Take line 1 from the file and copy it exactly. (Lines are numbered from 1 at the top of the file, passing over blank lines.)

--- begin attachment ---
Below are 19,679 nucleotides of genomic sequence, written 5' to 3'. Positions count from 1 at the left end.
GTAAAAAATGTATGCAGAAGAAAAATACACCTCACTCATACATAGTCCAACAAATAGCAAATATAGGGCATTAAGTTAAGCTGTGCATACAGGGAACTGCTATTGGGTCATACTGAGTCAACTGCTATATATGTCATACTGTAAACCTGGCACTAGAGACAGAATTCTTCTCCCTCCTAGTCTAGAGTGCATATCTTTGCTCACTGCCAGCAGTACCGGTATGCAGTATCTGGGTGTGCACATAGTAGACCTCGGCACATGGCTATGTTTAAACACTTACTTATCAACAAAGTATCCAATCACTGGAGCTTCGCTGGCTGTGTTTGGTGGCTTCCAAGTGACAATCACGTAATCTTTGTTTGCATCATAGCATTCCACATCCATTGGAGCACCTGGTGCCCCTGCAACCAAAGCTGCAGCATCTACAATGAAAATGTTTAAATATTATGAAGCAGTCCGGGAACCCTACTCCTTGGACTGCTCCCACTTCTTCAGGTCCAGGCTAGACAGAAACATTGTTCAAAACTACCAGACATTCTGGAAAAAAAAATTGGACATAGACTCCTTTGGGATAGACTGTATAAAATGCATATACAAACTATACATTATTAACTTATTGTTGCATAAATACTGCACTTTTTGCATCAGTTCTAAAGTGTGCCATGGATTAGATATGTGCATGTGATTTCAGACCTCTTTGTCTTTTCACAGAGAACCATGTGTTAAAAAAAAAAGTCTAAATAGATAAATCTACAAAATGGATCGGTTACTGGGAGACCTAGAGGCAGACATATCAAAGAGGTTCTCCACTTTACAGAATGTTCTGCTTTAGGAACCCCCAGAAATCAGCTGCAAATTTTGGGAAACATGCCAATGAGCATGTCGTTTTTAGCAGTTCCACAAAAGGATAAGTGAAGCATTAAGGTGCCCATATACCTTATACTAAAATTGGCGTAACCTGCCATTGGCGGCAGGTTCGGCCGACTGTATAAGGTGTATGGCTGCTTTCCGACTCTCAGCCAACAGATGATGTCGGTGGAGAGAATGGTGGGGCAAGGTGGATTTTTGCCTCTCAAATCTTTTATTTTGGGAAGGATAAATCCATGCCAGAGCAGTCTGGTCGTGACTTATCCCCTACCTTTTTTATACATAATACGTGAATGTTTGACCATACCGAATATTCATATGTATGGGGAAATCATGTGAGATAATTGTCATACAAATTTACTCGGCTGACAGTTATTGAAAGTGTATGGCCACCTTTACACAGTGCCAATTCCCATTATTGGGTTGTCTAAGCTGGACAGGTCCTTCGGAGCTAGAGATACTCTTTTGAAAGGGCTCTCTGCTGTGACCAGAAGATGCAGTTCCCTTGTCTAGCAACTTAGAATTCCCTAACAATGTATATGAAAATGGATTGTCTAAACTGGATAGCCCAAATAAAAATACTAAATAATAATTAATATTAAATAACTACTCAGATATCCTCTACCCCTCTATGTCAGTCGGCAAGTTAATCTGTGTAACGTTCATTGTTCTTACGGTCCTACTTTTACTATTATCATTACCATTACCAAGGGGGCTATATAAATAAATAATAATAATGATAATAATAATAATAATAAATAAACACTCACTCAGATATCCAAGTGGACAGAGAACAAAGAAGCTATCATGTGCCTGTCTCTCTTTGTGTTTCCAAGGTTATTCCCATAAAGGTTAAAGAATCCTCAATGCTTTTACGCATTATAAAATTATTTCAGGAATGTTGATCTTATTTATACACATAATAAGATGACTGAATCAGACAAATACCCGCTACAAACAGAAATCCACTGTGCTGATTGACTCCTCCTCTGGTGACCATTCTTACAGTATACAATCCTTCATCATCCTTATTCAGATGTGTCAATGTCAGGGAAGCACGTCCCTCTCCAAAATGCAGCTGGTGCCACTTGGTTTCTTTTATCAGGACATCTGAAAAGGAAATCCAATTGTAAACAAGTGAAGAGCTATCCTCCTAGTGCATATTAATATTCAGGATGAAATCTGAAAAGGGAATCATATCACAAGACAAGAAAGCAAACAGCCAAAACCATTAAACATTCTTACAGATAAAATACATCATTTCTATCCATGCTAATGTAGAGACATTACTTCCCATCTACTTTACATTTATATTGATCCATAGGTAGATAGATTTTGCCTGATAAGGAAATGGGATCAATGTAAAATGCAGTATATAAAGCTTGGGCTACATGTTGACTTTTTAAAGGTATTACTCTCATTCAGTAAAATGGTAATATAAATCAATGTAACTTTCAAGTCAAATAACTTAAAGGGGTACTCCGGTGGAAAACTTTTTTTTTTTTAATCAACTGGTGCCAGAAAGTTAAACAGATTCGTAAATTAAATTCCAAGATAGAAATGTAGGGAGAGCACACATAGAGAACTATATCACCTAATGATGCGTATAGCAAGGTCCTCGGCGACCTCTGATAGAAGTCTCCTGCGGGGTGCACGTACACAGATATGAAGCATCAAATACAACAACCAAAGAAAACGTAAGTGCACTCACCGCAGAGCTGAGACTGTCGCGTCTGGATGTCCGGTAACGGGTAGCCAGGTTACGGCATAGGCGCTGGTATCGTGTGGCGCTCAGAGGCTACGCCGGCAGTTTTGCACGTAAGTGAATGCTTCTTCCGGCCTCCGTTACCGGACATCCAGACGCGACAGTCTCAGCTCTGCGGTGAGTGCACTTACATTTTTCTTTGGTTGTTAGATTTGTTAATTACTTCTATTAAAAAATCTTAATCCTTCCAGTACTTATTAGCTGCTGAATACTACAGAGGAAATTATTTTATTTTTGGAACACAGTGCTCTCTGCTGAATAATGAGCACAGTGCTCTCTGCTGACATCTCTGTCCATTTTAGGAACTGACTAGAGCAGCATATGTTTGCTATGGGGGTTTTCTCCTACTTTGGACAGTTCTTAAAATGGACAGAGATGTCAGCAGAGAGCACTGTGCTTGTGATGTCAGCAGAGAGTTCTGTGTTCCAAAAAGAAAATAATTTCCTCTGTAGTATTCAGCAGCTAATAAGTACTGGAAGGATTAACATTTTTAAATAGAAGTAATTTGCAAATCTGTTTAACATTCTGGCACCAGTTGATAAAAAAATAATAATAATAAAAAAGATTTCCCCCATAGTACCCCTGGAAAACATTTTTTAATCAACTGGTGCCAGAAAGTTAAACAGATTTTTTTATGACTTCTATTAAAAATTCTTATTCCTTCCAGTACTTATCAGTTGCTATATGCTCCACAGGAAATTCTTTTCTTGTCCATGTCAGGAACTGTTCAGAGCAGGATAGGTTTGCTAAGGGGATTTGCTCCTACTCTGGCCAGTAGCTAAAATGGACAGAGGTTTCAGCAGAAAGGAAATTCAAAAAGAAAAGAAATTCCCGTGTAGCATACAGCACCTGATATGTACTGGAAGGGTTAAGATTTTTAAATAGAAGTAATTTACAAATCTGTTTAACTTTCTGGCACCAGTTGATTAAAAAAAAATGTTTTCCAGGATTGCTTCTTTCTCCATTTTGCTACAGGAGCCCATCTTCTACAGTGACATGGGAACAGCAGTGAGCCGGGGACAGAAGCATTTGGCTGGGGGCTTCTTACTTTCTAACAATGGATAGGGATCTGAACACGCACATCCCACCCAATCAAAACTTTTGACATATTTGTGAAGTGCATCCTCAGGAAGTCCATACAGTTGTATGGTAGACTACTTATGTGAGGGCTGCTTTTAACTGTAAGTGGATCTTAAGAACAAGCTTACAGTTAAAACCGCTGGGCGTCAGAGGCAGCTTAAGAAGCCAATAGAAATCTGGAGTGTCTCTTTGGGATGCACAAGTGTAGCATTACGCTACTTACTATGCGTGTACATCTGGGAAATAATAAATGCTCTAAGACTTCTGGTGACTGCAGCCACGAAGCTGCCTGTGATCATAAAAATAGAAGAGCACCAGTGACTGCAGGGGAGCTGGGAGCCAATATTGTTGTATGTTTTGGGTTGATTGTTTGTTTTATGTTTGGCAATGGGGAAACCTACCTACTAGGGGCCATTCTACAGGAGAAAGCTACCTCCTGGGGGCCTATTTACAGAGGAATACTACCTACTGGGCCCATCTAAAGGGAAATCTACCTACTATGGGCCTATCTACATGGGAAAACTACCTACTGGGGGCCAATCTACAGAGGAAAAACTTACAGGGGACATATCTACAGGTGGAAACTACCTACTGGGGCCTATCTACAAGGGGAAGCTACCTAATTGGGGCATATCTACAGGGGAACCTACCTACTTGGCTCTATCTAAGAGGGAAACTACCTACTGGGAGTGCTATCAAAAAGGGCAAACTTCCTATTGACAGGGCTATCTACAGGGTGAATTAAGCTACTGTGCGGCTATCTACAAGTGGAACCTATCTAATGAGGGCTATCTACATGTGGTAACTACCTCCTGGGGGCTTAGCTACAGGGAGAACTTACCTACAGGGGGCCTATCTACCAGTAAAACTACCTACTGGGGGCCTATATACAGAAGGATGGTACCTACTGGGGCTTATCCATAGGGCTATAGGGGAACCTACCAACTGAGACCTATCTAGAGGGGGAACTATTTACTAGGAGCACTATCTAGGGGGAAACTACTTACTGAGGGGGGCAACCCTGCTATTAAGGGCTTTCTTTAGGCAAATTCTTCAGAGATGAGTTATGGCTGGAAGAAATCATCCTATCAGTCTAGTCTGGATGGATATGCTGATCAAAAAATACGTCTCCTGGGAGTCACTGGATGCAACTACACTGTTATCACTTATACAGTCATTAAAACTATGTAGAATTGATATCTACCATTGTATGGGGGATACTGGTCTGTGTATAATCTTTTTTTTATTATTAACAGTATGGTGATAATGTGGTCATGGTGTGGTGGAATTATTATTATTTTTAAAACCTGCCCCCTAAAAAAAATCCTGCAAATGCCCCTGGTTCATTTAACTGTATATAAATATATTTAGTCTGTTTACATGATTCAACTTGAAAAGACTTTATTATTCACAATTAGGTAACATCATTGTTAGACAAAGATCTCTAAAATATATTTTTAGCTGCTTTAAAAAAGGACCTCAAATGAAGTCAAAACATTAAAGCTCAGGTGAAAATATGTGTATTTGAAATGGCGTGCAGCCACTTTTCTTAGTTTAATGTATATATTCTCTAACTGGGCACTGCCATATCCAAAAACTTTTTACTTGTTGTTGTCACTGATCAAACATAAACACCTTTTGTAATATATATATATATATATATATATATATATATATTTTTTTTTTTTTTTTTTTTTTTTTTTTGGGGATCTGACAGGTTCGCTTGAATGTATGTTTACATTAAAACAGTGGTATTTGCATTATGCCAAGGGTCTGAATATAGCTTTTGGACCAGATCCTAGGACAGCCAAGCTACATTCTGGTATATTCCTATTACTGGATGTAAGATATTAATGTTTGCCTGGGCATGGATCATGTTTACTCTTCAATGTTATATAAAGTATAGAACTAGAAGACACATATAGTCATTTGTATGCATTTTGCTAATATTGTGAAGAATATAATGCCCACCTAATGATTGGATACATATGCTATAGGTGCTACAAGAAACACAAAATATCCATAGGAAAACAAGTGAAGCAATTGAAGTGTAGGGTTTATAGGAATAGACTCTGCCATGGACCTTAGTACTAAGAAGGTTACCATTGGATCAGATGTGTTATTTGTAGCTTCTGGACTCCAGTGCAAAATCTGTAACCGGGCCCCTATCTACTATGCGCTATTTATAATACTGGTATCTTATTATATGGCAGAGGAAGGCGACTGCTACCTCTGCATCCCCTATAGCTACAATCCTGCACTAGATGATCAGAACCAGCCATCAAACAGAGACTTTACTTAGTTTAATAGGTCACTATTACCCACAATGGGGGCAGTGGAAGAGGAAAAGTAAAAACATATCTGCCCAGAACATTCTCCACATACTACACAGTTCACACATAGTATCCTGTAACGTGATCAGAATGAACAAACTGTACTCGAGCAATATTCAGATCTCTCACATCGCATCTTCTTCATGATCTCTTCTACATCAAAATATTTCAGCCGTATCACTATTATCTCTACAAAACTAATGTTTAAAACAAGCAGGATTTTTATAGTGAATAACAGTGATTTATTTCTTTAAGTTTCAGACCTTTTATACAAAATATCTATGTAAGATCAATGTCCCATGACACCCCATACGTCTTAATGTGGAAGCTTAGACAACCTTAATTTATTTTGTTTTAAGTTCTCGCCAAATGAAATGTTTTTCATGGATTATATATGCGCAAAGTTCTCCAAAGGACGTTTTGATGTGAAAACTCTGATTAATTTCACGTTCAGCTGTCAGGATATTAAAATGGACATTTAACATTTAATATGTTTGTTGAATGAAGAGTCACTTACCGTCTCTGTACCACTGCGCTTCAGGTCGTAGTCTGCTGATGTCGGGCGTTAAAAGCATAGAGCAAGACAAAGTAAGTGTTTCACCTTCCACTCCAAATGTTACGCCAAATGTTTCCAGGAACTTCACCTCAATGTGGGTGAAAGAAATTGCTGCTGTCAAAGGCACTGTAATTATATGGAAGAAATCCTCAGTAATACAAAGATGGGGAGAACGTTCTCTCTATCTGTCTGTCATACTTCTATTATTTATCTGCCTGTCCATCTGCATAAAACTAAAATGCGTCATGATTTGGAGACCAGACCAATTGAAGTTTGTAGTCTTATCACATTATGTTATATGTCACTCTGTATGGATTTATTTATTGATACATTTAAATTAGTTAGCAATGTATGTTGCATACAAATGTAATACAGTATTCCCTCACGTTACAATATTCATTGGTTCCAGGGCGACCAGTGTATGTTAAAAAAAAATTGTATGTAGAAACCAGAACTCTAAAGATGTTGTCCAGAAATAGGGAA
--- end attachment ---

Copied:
Below are 19,679 nucleotides of genomic sequence, written 5' to 3'. Positions count from 1 at the left end.